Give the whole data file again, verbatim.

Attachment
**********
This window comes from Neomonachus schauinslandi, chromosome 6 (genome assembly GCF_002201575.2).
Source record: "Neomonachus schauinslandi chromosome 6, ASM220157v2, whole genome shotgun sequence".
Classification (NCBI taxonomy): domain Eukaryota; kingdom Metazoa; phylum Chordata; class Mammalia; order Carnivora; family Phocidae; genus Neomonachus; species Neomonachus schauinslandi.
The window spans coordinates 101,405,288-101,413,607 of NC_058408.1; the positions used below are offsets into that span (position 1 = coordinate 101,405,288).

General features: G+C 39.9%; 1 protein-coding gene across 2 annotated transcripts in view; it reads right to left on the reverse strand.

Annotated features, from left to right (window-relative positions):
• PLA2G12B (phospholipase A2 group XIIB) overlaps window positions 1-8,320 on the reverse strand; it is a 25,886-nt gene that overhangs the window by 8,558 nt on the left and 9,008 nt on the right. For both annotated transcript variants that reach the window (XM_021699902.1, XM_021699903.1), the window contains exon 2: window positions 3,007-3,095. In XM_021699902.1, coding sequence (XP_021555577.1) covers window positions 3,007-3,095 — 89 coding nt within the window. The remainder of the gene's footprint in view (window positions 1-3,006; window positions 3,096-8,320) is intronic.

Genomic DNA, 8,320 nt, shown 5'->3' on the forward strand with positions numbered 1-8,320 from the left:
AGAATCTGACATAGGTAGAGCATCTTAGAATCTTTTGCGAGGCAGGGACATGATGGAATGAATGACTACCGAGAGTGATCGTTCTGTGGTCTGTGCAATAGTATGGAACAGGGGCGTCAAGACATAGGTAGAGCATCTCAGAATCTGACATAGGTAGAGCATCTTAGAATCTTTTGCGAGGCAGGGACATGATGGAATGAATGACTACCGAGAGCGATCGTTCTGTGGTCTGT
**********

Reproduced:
This window comes from Neomonachus schauinslandi, chromosome 6 (genome assembly GCF_002201575.2).
Source record: "Neomonachus schauinslandi chromosome 6, ASM220157v2, whole genome shotgun sequence".
Classification (NCBI taxonomy): domain Eukaryota; kingdom Metazoa; phylum Chordata; class Mammalia; order Carnivora; family Phocidae; genus Neomonachus; species Neomonachus schauinslandi.
The window spans coordinates 101,405,288-101,413,607 of NC_058408.1; the positions used below are offsets into that span (position 1 = coordinate 101,405,288).

General features: G+C 39.9%; 1 protein-coding gene across 2 annotated transcripts in view; it reads right to left on the reverse strand.

Annotated features, from left to right (window-relative positions):
• PLA2G12B (phospholipase A2 group XIIB) overlaps window positions 1-8,320 on the reverse strand; it is a 25,886-nt gene that overhangs the window by 8,558 nt on the left and 9,008 nt on the right. For both annotated transcript variants that reach the window (XM_021699902.1, XM_021699903.1), the window contains exon 2: window positions 3,007-3,095. In XM_021699902.1, coding sequence (XP_021555577.1) covers window positions 3,007-3,095 — 89 coding nt within the window. The remainder of the gene's footprint in view (window positions 1-3,006; window positions 3,096-8,320) is intronic.

Genomic DNA, 8,320 nt, shown 5'->3' on the forward strand with positions numbered 1-8,320 from the left:
AGAATCTGACATAGGTAGAGCATCTTAGAATCTTTTGCGAGGCAGGGACATGATGGAATGAATGACTACCGAGAGTGATCGTTCTGTGGTCTGTGCAATAGTATGGAACAGGGGCGTCAAGACATAGGTAGAGCATCTCAGAATCTGACATAGGTAGAGCATCTTAGAATCTTTTGCGAGGCAGGGACATGATGGAATGAATGACTACCGAGAGCGATCGTTCTGTGGTCTGT